Ghosts of My Life

Writings on Depression, Hauntology and Lost Futures

Author: Mark Fisher

Publisher: John Hunt Publishing

ISBN: 178279624X

Category: Social Science

Page: 245

View: 1141

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This collection of writings by Mark Fisher, author of the acclaimed Capitalist Realism, argues that we are haunted by futures that failed to happen. Fisher searches for the traces of these lost futures in the work of David Peace, John Le Carré, Christopher Nolan, Joy Division, Burial and many others.
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Ghosts of My Life

Writings on Depression, Hauntology and Lost Futures

Author: Mark Fisher

Publisher: N.A

ISBN: 9781780992266

Category: Performing Arts

Page: 245

View: 9038

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Collected essays on popular culture by a major critic.
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The Streaming of Hill House

Essays on the Haunting Netflix Adaption

Author: Kevin J. Wetmore, Jr.

Publisher: McFarland

ISBN: 1476638837

Category: Performing Arts

Page: 282

View: 3678

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Netflix's The Haunting of Hill House has received both critical acclaim and heaps of contempt for its reimagining of Shirley Jackson's seminal horror novel. Some found Mike Flanagan's series inventive, respectful and terrifying. Others believed it denigrated and diminished its source material, with some even calling it a "betrayal" of Jackson. Though the novel has produced a great deal of scholarship, this is the first critical collection to look at the television series. Featuring all new essays from noted scholars and award-winning horror authors, this collection goes beyond comparing the novel and the Netflix adaptation to look at the series through the lenses of gender, architecture, education, hauntology, addiction, and trauma studies including analysis of the show in the context of 9/11 and #Me Too. Specific essays compare the series with other texts, from Flanagan's other films and other adaptations of Jackson's novel, to the television series Supernatural, Toni Morrison's Beloved and the 2018 film Hereditary. Together, this collection probes a terrifying television series about how scary reality can truly be, usually because of what it says about our lives in America today.
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Going Nowhere, Slow

The aesthetics and politics of depression

Author: Mikkel Krause Frantzen

Publisher: John Hunt Publishing

ISBN: 1789042151

Category: Art

Page: 240

View: 1777

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Using examples from art and literature, Frantzen explores the social, political and economic implications of both real and imagined depression. Is feeling blue a symptom of the death of progress? Was the suicide of David Foster Wallace a proverbial canary in a coal mine? Margaret Thatcher once declared that there is no alternative to the social order that we now reside within. Have we accepted her slogan as a fact, and is that why so many are on Prozac and other anti-depressants? Frantzen examines the works of Michel Houellebecq, Claire Fontaine and David Foster Wallace as he seeks out an answer and a way to formulate a new future oriented left movement.
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The Persistence of Melancholia in Arts and Culture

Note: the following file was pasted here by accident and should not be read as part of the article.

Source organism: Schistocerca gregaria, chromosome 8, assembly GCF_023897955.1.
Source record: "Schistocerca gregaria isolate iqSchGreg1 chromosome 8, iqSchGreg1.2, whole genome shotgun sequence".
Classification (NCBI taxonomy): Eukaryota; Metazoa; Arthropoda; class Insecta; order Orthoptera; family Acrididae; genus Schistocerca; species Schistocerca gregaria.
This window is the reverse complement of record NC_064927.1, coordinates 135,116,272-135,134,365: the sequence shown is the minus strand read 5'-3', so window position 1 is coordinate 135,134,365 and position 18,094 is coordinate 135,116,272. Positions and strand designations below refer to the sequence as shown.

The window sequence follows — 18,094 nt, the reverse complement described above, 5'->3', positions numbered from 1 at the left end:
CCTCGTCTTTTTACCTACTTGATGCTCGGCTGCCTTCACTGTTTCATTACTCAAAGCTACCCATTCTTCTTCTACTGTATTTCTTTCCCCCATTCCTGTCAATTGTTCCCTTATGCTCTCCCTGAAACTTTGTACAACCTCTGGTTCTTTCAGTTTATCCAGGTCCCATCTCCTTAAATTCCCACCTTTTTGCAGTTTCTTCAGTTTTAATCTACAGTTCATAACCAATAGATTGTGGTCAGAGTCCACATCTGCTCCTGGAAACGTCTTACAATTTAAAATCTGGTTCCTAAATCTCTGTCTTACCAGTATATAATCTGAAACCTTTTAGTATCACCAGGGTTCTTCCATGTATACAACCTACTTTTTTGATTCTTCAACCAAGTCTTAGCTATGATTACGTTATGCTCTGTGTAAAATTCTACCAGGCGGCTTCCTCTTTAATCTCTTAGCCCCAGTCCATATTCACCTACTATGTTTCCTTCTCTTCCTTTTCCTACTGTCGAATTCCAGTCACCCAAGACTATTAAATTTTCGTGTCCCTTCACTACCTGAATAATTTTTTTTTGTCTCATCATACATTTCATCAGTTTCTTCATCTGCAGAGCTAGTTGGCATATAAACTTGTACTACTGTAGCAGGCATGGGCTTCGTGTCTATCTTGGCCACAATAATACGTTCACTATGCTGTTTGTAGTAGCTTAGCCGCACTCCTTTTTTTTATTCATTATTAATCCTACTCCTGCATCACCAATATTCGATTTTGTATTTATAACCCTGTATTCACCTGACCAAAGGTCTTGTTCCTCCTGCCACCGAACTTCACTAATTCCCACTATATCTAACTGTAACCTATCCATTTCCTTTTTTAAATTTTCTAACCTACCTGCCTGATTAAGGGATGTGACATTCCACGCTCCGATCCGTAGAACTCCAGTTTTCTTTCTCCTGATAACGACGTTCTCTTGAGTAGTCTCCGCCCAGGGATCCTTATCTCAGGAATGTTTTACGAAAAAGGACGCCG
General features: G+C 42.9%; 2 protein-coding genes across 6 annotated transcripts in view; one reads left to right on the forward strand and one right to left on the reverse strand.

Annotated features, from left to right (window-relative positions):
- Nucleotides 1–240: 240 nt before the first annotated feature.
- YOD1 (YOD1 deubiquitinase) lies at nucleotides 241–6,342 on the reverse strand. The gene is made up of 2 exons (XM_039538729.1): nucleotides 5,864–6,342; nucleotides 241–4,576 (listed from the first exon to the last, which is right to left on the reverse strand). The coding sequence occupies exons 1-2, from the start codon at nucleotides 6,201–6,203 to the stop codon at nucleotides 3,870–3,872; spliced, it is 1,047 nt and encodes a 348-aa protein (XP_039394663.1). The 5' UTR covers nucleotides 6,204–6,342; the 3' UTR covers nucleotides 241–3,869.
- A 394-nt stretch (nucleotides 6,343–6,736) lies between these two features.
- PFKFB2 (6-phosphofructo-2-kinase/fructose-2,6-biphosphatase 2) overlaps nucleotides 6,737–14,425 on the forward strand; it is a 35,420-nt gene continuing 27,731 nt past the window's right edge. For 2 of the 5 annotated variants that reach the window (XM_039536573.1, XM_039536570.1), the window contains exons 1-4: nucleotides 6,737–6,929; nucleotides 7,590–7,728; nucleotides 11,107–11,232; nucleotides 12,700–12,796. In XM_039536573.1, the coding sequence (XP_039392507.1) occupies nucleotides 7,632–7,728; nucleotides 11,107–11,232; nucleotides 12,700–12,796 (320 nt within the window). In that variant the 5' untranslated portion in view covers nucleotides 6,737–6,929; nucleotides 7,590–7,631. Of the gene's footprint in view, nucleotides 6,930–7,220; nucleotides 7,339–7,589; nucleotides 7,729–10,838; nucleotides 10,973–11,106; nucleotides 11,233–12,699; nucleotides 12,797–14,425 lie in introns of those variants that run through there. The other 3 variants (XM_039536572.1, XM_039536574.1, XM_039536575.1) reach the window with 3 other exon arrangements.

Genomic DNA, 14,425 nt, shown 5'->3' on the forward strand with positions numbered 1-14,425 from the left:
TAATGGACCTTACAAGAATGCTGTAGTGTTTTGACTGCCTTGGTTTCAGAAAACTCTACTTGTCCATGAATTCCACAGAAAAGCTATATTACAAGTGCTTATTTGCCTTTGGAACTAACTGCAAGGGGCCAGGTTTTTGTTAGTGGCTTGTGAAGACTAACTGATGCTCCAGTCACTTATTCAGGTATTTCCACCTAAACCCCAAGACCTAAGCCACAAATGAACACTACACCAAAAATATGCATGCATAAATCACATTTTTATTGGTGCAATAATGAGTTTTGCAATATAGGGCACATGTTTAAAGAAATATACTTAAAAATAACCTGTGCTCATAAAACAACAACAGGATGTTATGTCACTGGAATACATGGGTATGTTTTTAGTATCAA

Author: Andrea Bubenik

Publisher: Routledge

ISBN: 0429887760

Category: Art

Page: 226

View: 7362

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This book explores the history and continuing relevance of melancholia as an amorphous but richly suggestive theme in literature, music, and visual culture, as well as philosophy and the history of ideas. Inspired by Albrecht Dürer’s engraving Melencolia I (1514)—the first visual representation of artistic melancholy—this volume brings together contributions by scholars from a variety of disciplines. Topics include: Melencolia I and its reception; how melancholia inhabits landscapes, soundscapes, figures and objects; melancholia in medical and psychological contexts; how melancholia both enables and troubles artistic creation; and Sigmund Freud’s essay "Mourning and Melancholia" (1917).
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Dancefloor-Driven Literature

The Rave Scene in Fiction

Author: Simon A. Morrison

Publisher: Bloomsbury Publishing USA

ISBN: 1501357689

Category: Music

Page: 256

View: 9981

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Almost as soon as 'club culture' took hold - during the UK's Second Summer of Love in 1988 - its sociopolitical impact became clear, with journalists, filmmakers and authors all keen to use this cultural context as source material for their texts. This book uses that electronic music subculture as a route into an analysis of these principally literary representations of a music culture: why such secondary artefacts appear and what function they serve. The book conceives of a new literary genre to accommodate these stories born of the dancefloor - 'dancefloor-driven literature'. Using interviews with Irvine Welsh, author of Trainspotting (1994), alongside other dancefloor-driven authors Nicholas Blincoe and Jeff Noon as case studies, the book analyzes three separate ways writers draw on electronic dance music in their fictions, interrogating that very particular intermedial intersection between the sonic and the linguistic. It explores how such authors write about something so subterranean as the nightclub scene, and analyses what specific literary techniques they deploy to write lucidly and fluidly about the metronomic beat of electronic music and the chemical accelerant that further alters that relationship.
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